A teacher's union is about to tell a Parliamentary committee that allowing charter schools to be set up would be "reckless and dangerous".
The education select committee is hearing submissions on the Education Amendment Bill, which establishes a legal framework for the controversial schools.
The primary teachers union New Zealand Education Institute was due to present its submission this morning to tell MPs charter schools would damage public education in New Zealand.
"The Government proposals would allow the setting up of privately run and profit-driven schools funded by the taxpayer, with no public accountability and no need to employ qualified teachers," its submission says.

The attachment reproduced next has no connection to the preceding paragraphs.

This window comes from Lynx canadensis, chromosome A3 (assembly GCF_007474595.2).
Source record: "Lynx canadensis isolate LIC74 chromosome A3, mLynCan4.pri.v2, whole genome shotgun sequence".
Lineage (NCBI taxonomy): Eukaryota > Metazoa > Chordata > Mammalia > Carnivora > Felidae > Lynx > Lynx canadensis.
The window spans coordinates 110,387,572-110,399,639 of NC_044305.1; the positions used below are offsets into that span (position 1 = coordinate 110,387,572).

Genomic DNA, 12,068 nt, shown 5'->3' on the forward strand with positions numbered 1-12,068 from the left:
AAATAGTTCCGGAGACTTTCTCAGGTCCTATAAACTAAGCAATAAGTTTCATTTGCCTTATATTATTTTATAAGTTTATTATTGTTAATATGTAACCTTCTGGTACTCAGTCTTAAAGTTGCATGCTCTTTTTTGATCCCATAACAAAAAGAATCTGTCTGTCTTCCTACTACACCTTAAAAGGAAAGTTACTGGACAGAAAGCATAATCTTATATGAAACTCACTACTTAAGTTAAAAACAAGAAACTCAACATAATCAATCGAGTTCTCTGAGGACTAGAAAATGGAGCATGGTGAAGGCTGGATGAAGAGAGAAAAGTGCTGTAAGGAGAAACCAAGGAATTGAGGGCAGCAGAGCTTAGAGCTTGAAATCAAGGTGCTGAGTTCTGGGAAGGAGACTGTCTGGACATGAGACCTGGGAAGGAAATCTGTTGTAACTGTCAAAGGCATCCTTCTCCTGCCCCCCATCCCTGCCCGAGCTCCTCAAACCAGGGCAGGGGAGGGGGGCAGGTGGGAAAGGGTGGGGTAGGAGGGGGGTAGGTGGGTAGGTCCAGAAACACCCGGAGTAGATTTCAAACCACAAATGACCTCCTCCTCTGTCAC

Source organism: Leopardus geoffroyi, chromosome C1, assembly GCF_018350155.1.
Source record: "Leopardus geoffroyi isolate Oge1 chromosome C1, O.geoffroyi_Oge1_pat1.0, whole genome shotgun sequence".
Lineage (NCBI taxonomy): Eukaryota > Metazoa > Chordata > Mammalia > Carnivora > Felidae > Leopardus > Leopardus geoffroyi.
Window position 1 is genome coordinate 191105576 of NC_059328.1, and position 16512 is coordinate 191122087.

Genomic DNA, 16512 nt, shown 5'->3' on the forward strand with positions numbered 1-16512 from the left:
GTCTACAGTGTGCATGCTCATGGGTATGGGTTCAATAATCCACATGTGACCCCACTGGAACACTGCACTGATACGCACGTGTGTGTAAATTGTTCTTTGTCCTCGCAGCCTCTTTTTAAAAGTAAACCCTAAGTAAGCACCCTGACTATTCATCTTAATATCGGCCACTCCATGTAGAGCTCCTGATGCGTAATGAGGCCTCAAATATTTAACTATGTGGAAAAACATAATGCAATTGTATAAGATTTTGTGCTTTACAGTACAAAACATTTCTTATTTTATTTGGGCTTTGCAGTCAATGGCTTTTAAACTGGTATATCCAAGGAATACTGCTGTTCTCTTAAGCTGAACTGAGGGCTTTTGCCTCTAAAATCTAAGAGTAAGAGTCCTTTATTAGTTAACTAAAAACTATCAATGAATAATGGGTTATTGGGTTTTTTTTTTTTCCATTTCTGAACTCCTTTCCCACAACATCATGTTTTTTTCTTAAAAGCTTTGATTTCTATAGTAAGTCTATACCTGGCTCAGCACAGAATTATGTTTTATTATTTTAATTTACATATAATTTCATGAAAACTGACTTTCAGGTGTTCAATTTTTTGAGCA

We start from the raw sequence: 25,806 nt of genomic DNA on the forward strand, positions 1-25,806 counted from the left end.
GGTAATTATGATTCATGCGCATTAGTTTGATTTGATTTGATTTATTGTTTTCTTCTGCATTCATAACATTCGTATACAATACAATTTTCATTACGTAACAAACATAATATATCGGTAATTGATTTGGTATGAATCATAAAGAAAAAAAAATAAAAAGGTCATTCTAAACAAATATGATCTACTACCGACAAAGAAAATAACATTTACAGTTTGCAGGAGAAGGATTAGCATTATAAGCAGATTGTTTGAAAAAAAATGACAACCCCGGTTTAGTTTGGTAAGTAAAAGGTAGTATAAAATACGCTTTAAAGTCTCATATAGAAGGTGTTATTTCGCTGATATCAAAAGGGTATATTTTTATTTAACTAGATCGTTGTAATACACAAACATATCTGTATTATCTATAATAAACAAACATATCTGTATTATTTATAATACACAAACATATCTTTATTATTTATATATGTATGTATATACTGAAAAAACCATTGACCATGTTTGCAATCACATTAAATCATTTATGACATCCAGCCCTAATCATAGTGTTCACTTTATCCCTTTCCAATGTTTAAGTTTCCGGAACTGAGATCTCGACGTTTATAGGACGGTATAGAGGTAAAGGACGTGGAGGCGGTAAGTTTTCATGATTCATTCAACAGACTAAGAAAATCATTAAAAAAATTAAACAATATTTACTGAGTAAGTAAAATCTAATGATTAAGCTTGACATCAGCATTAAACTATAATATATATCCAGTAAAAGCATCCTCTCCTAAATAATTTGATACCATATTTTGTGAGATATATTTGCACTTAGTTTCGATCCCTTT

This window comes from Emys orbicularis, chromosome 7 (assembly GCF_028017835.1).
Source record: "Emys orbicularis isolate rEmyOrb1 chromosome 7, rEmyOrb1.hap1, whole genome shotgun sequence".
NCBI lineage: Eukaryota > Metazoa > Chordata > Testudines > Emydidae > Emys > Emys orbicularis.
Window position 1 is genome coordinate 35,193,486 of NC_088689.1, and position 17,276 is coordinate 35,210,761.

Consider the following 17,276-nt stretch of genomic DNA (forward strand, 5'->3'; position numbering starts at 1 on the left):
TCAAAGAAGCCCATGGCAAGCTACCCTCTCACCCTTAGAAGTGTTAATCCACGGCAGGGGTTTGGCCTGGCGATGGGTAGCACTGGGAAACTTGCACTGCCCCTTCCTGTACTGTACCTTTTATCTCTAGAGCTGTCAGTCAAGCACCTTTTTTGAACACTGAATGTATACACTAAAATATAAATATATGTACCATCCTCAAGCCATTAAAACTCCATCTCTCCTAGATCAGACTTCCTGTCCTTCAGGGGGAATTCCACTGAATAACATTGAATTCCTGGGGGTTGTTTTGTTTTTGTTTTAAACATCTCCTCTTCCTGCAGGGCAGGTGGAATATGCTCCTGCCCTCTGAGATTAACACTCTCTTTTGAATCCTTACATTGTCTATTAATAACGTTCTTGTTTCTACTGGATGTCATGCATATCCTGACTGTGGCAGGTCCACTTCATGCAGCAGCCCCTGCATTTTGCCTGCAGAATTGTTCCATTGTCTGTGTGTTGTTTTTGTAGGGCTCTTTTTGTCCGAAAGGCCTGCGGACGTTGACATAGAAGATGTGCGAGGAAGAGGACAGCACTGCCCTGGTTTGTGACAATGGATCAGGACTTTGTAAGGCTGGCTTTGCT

"We have one of the best public education systems in the world but this is tragically under threat from Government ideology."
Charter schools are an ACT Party initiative and can be set up by businesses, community organisations, churches or a consortium.
They will be able to set their own curriculum, don't have to employ registered teachers and can have their own term dates.
The NZEI says charter schools have been tried in other countries and haven't been a success.
The ACT Party argues that charter schools will have more flexibility than state schools and can tailor their teaching to help under-achieving pupils succeed.
Opposition parties oppose charter schools but the Government has the numbers to pass the bill.
When it becomes law the aim is to set up pilot charter schools in Auckland and Christchurch.